Following are a few verses that show the eternality of the hell and punishment. God uses different phrases to describe the same thing.
- "And these will pay the penalty of eternal destruction, away from the presence of the Lord and from the glory of His power," (2 Thess. 1:9).
- "Just as Sodom and Gomorrah and the cities around them, since they in the same way as these indulged in gross immorality and went after strange flesh, are exhibited as an example, in undergoing the punishment of eternal fire" (Jude 7).
- These men are those who are hidden reefs in your love feasts when they feast with you without fear, caring for themselves; clouds without water, carried along by winds; autumn trees without fruit, doubly dead, uprooted; 13 wild waves of the sea, casting up their own shame like foam; wandering stars, for whom the black darkness has been reserved forever," (Jude12-13).
Is "forever and ever" without end?
The phrase "forever and ever" is used both of describing God's eternal worth and the duration of eternal damnation. The exact same Greek phrase is used in each of the verses in the table below.
The Greek phrase aionas ton aionon, which is translated "forever and ever," occurs 18 times in the Greek New Testament. In 17 of them, the phrase means without end, extending into infinity. In Rev. 19:3, the phrase is used to describe the destruction of the great whore of Babylon (Rev. 17:1,4) whose smoke ascends forever and ever. It too is eternal and it signifies the beginning of the eternal judgment that comes upon her.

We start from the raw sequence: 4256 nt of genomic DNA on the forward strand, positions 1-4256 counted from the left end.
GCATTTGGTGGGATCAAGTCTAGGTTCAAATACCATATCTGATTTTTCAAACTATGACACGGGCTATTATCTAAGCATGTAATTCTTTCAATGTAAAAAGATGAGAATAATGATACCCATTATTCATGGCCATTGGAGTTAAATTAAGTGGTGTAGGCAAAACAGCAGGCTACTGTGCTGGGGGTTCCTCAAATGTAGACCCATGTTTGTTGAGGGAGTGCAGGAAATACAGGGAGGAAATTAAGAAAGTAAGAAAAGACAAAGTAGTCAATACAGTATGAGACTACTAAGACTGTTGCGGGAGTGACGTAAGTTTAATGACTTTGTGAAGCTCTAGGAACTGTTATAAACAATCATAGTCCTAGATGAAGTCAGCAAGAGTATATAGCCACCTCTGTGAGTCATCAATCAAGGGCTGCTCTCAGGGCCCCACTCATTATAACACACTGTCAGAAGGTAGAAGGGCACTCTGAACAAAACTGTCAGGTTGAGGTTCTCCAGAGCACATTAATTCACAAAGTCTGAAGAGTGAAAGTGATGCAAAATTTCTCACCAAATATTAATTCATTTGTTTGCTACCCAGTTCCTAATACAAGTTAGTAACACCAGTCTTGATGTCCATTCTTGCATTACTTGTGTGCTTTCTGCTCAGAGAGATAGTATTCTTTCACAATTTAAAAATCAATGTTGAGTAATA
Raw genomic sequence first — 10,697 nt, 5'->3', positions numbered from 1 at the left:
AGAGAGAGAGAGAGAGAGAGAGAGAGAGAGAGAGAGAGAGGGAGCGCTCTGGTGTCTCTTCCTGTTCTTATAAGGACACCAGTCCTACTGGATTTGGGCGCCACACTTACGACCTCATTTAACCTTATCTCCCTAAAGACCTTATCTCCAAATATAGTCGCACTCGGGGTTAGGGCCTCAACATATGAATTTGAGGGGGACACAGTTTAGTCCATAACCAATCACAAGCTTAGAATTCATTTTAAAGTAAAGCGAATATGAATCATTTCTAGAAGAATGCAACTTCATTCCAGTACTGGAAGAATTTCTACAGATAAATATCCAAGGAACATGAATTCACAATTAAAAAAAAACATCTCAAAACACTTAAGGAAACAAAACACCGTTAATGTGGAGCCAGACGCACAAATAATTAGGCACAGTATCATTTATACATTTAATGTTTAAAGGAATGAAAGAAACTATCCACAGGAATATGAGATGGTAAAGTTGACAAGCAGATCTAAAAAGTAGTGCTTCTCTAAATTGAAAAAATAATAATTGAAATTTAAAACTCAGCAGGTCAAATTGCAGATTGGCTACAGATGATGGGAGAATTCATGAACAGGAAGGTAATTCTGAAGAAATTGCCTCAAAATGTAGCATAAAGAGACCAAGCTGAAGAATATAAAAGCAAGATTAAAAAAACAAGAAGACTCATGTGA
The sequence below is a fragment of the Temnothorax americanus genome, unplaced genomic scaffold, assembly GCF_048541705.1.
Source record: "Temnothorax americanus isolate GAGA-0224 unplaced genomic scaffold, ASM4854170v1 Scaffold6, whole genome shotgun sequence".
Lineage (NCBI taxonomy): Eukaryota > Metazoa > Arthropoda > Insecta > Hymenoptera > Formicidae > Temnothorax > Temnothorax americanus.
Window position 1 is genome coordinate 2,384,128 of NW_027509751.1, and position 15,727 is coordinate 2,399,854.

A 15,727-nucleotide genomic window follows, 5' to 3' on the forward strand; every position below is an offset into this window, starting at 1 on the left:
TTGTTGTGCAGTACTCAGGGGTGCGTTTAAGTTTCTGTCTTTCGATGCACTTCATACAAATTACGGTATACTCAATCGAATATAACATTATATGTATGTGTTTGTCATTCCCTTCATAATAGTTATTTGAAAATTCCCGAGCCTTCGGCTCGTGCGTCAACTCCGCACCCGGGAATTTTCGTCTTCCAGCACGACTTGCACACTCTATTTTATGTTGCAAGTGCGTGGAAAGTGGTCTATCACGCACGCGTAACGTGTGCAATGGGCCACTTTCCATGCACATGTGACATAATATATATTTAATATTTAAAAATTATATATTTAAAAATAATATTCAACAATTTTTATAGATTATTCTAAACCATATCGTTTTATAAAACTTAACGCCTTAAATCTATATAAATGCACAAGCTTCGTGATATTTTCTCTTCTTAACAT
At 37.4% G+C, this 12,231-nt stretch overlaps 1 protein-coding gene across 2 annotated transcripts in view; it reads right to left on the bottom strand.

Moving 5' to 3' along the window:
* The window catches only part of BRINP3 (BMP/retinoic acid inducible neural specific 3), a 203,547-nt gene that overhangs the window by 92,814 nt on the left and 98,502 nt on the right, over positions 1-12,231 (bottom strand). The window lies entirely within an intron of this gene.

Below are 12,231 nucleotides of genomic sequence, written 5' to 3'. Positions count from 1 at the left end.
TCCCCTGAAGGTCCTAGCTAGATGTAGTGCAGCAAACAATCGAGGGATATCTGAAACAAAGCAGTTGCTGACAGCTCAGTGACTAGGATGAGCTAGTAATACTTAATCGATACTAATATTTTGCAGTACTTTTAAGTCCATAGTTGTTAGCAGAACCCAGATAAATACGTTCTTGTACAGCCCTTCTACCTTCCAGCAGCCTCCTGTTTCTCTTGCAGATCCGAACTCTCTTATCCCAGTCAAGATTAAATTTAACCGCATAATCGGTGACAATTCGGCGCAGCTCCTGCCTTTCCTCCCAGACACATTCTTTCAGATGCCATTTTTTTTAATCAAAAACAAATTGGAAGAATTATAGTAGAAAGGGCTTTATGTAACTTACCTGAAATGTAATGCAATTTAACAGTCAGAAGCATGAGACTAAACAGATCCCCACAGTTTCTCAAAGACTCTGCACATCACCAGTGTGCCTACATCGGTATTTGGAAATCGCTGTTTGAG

Also worth examining is Rev. 14:11: "And the smoke of their torment goes up forever and ever; and they have no rest day and night, those who worship the beast and his image, and whoever receives the mark of his name."
The Greek in Rev. 14:11 is only slightly different. In the table above, "forever and ever" is translated from the Greek, aionas ton aionon, which is literally "ages of the of ages." In Rev. 14:11, the Greek is aionas aionon which is literally, "ages of ages." In the latter, the single Greek word "of the" is missing. But it is not necessary and does not change the meaning of the text. Therefore, the scripture teaches the smoke of their torment goes up forever, without end.
Some believe that the fires of hell are symbolic and/or temporal. But the following verses show that they are not.